If you get an absentee ballot in the mail but prefer to vote in-person, simply bring the ballot with you to the early voting locations or to your polling place on election day. The absentee ballot will be canceled, and you can vote on the electronic voting machine.
From the Statesboro Herald:
In Bulloch County, the state and county ballot also includes a countywide referendum for a five-year extension of the existing Special Purpose Local Option Sales Tax, expected to raise $62 million for projects of the county and the four towns. Statesboro, meanwhile, has a “Brunch Bill” referendum, on a separate city ballot, to move the start time that alcoholic drinks can be served in restaurants on Sundays up from 12:30 p.m. to 11 a.m.
But the statewide ballot presents five proposed amendments to the Georgia Constitution and two statewide referendums. Some could have statewide impact, but two of the questions would have no direct effect in Bulloch and neighboring counties.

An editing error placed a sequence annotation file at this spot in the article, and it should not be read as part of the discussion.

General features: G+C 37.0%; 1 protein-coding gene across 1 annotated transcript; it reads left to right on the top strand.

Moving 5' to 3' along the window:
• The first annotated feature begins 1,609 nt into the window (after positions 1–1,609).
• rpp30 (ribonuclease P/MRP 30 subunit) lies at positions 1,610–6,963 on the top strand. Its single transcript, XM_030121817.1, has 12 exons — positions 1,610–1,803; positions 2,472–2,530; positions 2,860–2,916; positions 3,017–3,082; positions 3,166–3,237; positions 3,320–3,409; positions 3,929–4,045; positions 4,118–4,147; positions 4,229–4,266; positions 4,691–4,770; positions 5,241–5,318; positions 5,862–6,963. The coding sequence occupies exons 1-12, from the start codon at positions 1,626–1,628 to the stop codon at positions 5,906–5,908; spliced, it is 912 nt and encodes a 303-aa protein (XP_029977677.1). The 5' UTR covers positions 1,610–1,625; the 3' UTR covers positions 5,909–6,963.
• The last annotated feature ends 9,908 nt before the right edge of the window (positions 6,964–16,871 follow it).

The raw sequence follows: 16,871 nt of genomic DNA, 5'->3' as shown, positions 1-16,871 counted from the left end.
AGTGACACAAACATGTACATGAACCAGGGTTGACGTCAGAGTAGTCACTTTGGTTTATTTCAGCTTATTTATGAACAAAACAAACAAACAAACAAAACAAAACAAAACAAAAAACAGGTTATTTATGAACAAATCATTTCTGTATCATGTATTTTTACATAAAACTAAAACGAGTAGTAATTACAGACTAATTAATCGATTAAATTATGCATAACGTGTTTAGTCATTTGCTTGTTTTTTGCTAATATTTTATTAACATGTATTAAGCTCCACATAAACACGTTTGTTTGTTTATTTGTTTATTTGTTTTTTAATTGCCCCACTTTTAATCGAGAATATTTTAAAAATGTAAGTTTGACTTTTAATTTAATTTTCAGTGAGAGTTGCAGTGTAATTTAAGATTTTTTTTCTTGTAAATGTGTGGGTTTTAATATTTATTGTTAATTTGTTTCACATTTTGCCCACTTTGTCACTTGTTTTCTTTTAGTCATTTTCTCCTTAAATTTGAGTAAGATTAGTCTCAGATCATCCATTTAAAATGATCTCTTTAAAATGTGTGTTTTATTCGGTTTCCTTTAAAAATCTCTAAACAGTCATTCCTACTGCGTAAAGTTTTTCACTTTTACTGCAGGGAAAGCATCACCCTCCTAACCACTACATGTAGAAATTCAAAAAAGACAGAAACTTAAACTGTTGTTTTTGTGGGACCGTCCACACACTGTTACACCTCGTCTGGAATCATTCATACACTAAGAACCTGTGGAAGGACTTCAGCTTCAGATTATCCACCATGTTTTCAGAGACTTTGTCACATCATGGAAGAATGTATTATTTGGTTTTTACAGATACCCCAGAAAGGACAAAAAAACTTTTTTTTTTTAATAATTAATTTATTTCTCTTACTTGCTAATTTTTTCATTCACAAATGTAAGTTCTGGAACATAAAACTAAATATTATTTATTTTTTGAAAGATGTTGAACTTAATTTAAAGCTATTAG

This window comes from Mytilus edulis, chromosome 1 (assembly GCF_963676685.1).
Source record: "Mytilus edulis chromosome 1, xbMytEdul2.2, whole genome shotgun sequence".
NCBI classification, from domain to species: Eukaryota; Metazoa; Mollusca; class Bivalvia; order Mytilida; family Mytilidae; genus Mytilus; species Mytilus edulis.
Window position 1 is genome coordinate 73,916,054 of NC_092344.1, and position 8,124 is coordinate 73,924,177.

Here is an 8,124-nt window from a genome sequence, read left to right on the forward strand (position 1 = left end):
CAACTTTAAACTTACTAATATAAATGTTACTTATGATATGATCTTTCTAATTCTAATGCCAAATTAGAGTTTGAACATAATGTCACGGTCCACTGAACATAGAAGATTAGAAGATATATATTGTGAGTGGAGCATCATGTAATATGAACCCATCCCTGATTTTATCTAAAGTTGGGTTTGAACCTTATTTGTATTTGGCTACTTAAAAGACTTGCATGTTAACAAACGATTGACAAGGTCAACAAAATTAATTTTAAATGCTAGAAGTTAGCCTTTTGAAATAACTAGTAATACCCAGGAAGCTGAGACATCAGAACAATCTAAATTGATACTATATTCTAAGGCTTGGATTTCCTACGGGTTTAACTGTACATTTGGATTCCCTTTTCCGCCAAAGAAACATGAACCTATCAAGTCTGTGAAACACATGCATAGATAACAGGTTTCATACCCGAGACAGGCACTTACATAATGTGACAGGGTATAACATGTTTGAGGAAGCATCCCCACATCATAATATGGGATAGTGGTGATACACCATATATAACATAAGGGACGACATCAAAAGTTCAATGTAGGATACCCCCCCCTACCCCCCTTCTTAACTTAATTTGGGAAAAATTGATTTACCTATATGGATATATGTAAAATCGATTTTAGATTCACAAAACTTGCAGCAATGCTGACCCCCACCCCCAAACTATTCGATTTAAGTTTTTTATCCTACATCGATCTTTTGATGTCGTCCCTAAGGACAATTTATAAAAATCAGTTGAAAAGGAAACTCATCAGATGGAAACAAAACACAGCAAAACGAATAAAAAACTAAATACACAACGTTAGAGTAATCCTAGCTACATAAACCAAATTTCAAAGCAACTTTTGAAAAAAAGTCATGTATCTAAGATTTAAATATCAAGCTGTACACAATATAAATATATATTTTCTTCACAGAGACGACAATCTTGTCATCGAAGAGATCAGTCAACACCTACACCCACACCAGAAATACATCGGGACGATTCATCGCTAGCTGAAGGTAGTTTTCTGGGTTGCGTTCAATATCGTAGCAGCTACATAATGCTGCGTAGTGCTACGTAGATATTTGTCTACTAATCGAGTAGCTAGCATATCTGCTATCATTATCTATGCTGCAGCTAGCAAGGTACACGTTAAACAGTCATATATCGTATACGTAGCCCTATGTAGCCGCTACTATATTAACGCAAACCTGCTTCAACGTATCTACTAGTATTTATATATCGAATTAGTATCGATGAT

Beginning Monday, in-person early voting will be available statewide for 16 days, including 15 weekdays and one Saturday.
Governor Nathan Deal announced on Friday that the Technical College System of Georgia will create an Aviation Academy in Paulding County.
[T]he Technical College System of Georgia (TCSG) will establish an Aviation Academy to operate at Silver Comet Field at the Paulding Northwest Atlanta Airport. Chattahoochee Technical College will oversee operations and build a new facility to house the Aviation Academy, where students will train in aviation mechanics and maintenance.
“Here in the No. 1 state for business five times over, we are strategically building upon the economic assets that set us apart from other states and investing in academic resources to produce a highly skilled workforce,” said Deal. “With an investment of approximately $35 million, Chattahoochee Tech’s Aviation Academy at Silver Comet Field is yet another example of a partnership between the state and local levels creating a resource that will benefit both the economy of the local community and that of our entire state.